sas >> Log and other transforms (was How to back transform

by davidlcassell » Thu, 29 Mar 2007 08:14:24 GMT

XXXX@XXXXX.COM replied:
>
> >>> David L Cassell < XXXX@XXXXX.COM > 03/28/07 12:56 AM >>> wrote
><<<
>In my experience, log-transforming to correct for skewness was usually
>followed by disgruntled grumbling, as the log transform corrected too
>much or not enough, or ruined some other aspect of the underlying
>assumptions. I haven't had a real data set which called out for a log
>transform since the 1980's.
> >>>>
>
>
>I agree with David that blindly transforming things because 'that's what
>people do' is silly and likely to be
>counter-productive.
>
>I think a better approach is to figure out whether the transformation
>makes any substantive sense. If the scale is arbitrary and not
>well-known, and you are lucky enough that some transformation creates
>fewer problems than it solves, then it may be sensible to use the BoxCox
>transformation, even if the transformation is bizarre. OTOH, if the
>scale is known, or inherently sensible, then transformation is less
>likely to be the ideal solution, and, if a transformation is necessary,
>it should be one that preserves the sense of the variable.
>
>So......a colleague wanted to log transform a ratio. WAIT, I said.
>Does it make any substantive sense to change a ratio into a difference?
>(It did not). OTOH, if called for, an inverse transformation of a ratio
>can make sense (changing miles per gallon to gallons per mile)
>
>As always, I think the substantive question should drive the statistics,
>not vice versa
>
>
>HTH
>
>Peter

I agree.


And also, watch out for those Box-Cox lambdas. I had a project once
where some people wanted to use Box-Cox for transformations to
normality, and they were getting typical values like 2.3836 and 0.183733
and they weren't even thinking that the first was like a square and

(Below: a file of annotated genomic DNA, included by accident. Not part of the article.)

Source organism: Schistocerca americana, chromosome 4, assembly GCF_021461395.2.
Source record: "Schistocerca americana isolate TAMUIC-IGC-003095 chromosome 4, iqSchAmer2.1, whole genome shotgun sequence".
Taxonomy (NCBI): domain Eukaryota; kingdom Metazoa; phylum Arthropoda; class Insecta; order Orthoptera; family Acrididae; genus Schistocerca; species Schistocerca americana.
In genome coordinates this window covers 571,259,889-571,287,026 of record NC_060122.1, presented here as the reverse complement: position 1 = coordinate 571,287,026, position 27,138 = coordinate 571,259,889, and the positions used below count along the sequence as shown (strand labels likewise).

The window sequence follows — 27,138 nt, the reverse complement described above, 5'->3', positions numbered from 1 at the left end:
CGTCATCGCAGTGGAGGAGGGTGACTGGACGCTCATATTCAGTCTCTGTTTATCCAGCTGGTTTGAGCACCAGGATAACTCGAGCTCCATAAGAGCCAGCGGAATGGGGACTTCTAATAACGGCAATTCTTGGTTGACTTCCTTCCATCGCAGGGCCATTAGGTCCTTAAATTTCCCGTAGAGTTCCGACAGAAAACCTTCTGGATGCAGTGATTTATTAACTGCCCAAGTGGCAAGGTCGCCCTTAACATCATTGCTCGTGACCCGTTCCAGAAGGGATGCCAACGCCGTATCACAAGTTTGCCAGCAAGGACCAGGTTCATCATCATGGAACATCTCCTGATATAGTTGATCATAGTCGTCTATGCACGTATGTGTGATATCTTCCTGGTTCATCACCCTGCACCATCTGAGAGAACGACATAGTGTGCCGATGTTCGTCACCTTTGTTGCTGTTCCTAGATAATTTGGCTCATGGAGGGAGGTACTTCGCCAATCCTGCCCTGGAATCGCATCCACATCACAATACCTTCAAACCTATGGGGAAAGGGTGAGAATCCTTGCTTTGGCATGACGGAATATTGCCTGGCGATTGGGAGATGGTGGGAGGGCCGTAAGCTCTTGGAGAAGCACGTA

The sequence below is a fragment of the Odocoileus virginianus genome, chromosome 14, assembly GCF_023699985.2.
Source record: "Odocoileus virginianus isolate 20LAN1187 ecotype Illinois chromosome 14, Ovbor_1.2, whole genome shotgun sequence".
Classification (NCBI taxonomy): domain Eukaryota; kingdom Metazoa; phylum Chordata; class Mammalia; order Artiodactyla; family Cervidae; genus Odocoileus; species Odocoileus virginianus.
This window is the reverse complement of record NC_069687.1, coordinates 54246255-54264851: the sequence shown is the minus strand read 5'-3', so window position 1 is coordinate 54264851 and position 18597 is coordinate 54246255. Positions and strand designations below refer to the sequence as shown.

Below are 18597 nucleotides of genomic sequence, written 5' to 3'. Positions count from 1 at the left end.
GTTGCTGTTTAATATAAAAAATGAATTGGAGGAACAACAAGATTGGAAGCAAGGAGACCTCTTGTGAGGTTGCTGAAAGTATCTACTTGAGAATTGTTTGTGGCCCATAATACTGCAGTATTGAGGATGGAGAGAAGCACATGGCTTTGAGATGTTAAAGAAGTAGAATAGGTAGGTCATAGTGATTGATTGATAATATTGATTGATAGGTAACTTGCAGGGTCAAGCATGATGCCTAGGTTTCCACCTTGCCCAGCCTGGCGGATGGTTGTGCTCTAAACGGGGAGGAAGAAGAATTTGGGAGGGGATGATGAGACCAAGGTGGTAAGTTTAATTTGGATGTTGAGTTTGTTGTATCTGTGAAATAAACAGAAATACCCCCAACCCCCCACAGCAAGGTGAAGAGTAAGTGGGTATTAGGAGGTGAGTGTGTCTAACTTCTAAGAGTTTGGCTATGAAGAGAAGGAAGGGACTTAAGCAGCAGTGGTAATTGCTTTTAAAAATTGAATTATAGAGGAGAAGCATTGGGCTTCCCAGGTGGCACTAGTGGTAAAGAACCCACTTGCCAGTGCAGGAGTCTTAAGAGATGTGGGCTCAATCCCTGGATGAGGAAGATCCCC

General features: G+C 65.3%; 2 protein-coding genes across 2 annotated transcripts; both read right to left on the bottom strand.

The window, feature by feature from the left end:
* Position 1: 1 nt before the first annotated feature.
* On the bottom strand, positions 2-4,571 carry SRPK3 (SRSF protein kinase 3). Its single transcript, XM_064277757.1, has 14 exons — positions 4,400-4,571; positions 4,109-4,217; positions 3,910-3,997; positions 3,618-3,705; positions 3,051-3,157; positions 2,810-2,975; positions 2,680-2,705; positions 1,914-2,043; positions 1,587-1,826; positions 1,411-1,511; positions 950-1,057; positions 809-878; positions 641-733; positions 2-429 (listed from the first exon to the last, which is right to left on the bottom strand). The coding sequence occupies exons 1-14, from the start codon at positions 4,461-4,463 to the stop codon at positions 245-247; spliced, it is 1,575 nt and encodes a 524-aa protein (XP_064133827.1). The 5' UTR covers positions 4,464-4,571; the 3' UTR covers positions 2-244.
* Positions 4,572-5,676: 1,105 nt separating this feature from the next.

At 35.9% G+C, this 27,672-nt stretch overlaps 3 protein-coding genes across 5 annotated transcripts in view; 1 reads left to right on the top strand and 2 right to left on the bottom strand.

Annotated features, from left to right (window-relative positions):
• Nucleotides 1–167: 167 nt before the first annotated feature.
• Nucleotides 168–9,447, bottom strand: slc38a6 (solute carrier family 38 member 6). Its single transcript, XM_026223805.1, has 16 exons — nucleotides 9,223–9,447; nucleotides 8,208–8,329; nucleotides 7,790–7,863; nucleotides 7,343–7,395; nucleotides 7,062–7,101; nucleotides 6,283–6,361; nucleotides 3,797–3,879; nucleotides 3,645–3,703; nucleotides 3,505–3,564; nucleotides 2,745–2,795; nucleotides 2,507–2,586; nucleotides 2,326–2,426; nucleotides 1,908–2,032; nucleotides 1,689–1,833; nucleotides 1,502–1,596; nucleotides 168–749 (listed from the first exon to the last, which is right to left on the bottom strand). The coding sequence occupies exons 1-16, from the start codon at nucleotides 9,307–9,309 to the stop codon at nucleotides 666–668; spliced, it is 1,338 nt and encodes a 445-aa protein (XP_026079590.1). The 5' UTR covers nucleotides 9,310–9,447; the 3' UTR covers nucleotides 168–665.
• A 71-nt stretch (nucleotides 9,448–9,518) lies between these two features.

the second was like a log transform. (Not that any of the transforms
were actually appropriate for what they wanted to do with the data, but
that's another issue.)

David
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1. Log and other transforms (was How to back transform a

>>> David L Cassell < XXXX@XXXXX.COM > 03/28/07 12:56 AM >>> wrote
<<<
In my experience, log-transforming to correct for skewness was usually
followed by disgruntled grumbling, as the log transform corrected too
much or not enough, or ruined some other aspect of the underlying
assumptions.  I haven't had a real data set which called out for a log
transform since the 1980's.
>>>>


I agree with David that blindly transforming things because 'that's what
people do' is silly and likely to be
counter-productive.

I think a better approach is to figure out whether the transformation
makes any substantive sense.  If the scale is arbitrary and not
well-known, and you are lucky enough that some transformation creates
fewer problems than it solves, then it may be sensible to use the BoxCox
transformation, even if the transformation is bizarre.   OTOH, if the
scale is known, or inherently sensible, then transformation is less
likely to be the ideal solution, and, if a transformation is necessary,
it should be one that preserves the sense of the variable.

So......a colleague wanted to log transform a ratio.  WAIT, I said.
Does it make any substantive sense to change a ratio into a difference?
(It did not).  OTOH, if called for, an inverse transformation of a ratio
can make sense (changing miles per gallon to gallons per mile)

As always, I think the substantive question should drive the statistics,
not vice versa


HTH

Peter

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On 2/27/09, nuria < XXXX@XXXXX.COM > wrote:
> What is the difference between:
>
> option 1
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>
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>
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>
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>

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